FM-2 Wildcat VC-86 White N10 landing mishap CVE-95 USS Bismarck Sea 1944 01

FM-2 Wildcat VC-86 White N27 landing mishap CVE-95 USS Bismarck Sea 1944 01

FM-2 Wildcat VC-86 White N27 landing mishap CVE-95 USS Bismarck Sea 1944 02

FM-2 Wildcat VC-86 White N27 landing mishap CVE-95 USS Bismarck Sea 1944 03

FM-2 Wildcat VC-86 White N37 CVE-95 USS Bismarck Sea Nov 1944 01

FM-2 Wildcat VC-93 White 16, 18, 19 and 24 landed based 01

FM-2 Wildcat VC-93 White 16, 18, 19 and 24 landed based 02

FM-2 Wildcat VC-96 White 2 and 90 with TBM 3 Avengers CVE-81 USS Rudyerd Bay 1945 01

FM-2 Wildcat VC-96 White 9 landing mishap CVE-81 USS Rudyerd Bay 1st Apr 1945 01

FM-2 Wildcat VC-97 White 3 landing mishap CVE-91 USS Makassar 1945 01

FM-2 Wildcat VC-99 takes off from Tacloban Leyte Island PI 01

FM-2 Wildcat VC-99 White 8 on patrol CVE-87 USS Steamer Bay 1945 01

FM-2 Wildcat VF-26 White 17 is in flight off Leyte PI CVE-29 USS Santee 1944 01

FM-2 Wildcat VF-26 White 17 is in flight off Leyte PI CVE-29 USS Santee 1944 02

FM-2 Wildcat VF-71 USS Kitkun Bay Battle of Lyete Gulf 01

FM-2 Wildcat VF-71 USS Kitkun Bay Battle of Lyete Gulf 02

FM-2 Wildcat VF-97 White 12 being mission readied 01

FM-2 Wildcat VF-97 White 6, 10, 13 and 14 in formation 01

FM-2 Wildcat White 14 from USS Makin Island takes a wave off 01

FM-2 Wildcat White 20 being readied for catapult launch 01

FM-2 Wildcat White 30 landing mishap 01

FM-2 Wildcat White A15 landing mishap 01

FM-2 Wildcat White A16 preparing to launch CVE-101 USS Matanikau c 1945 01

FM-2 Wildcat White EE14,EE3,EE2 and EE4 in flight CVE-101 USS Matanikay Oct 1944 01

FM-2 Wildcat White F9 hit by a landing aircraft looses its rudder 01

FM-2 Wildcat White Q103 shore based landing mishap 01

FM-2 Wildcat with engine fire always a major concern 01

FM-2 Wildcat wreckage at Leyte PI 01

General Motors FM-1 Wildcat VC-58 Black 4 BuNo 46776 aboard CVE-60 USS Guadalcanal Jan 1944 0A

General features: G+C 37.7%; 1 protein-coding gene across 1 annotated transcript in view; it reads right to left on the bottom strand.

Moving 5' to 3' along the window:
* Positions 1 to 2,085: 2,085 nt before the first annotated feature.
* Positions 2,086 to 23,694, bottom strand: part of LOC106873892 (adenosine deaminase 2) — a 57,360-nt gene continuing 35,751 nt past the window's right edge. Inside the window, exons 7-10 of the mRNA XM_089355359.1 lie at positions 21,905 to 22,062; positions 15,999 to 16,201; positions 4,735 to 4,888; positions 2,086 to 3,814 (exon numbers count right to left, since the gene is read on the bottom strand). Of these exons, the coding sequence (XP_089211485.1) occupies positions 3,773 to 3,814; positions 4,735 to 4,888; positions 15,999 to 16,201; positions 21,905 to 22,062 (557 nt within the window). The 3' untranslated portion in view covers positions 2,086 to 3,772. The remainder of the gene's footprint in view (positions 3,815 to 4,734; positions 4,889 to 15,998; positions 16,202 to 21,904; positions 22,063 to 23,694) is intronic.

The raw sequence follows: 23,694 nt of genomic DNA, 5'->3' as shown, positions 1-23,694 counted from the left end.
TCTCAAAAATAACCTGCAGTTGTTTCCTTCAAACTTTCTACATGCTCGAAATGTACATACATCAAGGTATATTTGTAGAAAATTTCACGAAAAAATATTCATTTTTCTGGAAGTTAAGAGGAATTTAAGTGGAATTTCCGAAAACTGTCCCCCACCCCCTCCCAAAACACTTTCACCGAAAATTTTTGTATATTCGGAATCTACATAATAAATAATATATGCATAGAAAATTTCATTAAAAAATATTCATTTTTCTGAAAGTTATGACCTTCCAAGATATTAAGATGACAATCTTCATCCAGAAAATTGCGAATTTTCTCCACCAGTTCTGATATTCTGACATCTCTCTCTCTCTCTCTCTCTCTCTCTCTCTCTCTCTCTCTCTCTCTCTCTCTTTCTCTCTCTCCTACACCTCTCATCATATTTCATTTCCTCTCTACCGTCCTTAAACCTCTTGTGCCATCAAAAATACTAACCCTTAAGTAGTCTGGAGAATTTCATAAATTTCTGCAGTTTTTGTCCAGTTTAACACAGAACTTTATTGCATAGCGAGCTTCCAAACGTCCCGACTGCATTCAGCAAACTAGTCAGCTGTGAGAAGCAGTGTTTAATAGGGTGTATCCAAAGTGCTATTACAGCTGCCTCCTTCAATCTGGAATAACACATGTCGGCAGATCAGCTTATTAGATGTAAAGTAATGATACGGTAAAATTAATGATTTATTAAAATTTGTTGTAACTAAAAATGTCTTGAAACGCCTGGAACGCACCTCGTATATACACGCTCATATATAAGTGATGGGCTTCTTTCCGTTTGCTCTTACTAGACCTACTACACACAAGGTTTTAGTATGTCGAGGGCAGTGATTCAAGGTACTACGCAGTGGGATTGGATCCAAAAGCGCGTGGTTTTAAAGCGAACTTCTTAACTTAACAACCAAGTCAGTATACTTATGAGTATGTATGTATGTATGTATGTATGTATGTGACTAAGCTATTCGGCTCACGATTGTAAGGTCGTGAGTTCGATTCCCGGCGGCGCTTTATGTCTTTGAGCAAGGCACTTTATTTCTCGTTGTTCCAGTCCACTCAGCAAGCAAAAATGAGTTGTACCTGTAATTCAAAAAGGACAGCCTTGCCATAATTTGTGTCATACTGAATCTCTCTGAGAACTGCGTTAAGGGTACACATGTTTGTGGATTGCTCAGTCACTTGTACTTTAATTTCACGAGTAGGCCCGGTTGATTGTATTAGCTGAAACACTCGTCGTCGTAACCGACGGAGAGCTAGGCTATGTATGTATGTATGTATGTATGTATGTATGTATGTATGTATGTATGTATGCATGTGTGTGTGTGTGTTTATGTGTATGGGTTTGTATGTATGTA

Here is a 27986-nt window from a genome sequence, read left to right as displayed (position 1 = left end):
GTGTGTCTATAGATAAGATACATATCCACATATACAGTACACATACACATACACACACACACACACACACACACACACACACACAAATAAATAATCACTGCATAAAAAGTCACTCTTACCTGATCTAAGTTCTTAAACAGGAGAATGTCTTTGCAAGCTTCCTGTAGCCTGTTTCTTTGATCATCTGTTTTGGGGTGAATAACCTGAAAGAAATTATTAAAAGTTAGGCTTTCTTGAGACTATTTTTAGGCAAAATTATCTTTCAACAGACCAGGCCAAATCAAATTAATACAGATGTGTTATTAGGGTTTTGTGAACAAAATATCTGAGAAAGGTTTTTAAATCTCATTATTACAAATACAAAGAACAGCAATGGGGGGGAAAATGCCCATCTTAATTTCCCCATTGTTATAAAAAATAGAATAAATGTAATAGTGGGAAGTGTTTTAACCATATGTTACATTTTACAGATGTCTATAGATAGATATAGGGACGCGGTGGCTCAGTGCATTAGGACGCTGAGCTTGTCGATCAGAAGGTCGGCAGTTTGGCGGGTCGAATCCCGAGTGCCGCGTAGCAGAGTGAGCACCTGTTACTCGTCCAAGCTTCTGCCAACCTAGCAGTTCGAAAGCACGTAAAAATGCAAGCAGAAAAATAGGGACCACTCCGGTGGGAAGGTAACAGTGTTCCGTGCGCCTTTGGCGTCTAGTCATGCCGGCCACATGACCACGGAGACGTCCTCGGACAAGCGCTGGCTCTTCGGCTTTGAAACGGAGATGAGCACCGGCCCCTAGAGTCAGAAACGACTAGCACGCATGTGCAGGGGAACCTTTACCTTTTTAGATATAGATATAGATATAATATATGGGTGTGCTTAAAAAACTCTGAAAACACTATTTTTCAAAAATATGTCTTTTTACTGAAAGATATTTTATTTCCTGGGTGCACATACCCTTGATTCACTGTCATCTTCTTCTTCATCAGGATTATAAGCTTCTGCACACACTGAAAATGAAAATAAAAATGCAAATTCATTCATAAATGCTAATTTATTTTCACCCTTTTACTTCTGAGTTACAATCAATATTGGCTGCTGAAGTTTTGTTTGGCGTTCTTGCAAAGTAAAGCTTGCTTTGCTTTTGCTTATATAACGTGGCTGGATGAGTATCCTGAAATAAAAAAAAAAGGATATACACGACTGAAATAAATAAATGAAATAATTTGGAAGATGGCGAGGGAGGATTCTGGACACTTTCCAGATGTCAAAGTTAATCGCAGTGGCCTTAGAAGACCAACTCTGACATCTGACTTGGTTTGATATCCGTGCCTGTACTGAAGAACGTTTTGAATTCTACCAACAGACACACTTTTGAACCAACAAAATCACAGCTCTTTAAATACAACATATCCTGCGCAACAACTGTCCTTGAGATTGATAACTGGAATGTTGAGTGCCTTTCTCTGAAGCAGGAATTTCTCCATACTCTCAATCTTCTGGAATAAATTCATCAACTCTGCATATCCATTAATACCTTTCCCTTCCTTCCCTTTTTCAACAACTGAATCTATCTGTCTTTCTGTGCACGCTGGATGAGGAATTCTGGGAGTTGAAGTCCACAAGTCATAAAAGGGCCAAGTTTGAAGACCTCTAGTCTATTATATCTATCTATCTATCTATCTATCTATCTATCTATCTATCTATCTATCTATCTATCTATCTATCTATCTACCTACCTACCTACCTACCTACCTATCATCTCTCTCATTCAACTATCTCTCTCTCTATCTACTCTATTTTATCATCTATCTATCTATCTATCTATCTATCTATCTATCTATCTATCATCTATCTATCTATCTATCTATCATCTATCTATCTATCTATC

General Motors FM-1 Wildcat White L12 BuNo 46789 CVE-61 USS Manila Bay 16th Dec 1943 01

General Motors FM-1 Wildcat White L12 BuNo 46789 CVE-61 USS Manila Bay 16th Dec 1943 02

General Motors FM-1 Wildcat White L12 BuNo 46789 CVE-61 USS Manila Bay 16th Dec 1943 03

General Motors FM-1 Wildcat White L12 BuNo 46789 CVE-61 USS Manila Bay 16th Dec 1943 04

General Motors FM-1 Wildcat White L12 BuNo 46789 CVE-61 USS Manila Bay 16th Dec 1943 05

General Motors FM-2 Wildcat VC-94 White 16 BuNo 73982 CVE-84 USS Shamrock Bay Okinawa 1945 01

Grumman F4F-3 Wildcat Black 14 aboard CV-16 USS Lexington 1944 01

Grumman F4F-3 Wildcat Black 15 landing on a calm day 30th Apr 1944 01

Grumman F4F-3 Wildcat Black 18 head on 01

Grumman F4F-3 Wildcat Black 24 being urgently pushed back to clear the deck 01

Grumman F4F-3 Wildcat Black F10 on deck showing early camuflage scheme c 1942 01

Grumman F4F-3 Wildcat from USS Saratoga October 1941 01

Grumman F4F-3 Wildcat landing mishap possibly VF-6 20th Aug 1942 01

Grumman F4F-3 Wildcats Black F24 F20 and F22 aboard CV-12 USS Hornet 4th Jun 1942 01

Grumman F4F-3 Wildcat VC-14 White D4 on its nose after a landing mishap 01

Grumman F4F-3 Wildcat VF-17 White 86F17 after a landing mishap 01

Grumman F4F-3 Wildcat VGF 26 Black 1026, 826, 1226 and 1326 Southern Solomon Islands c 1942 01

Grumman F4F-3 Wildcat VGF 26 Black 8x26 in Operation Torch marking 11942 01

Grumman F4F-3 Wildcat VMF 221 Black 22 at Midway 25th Jun 1942 01

Grumman F4F-3 Wildcat White F15 on patrol 01

Grumman F4F-3 Wildcat White F18 force landing 01

Grumman F4F-3 Wildcat White F22 in flight 01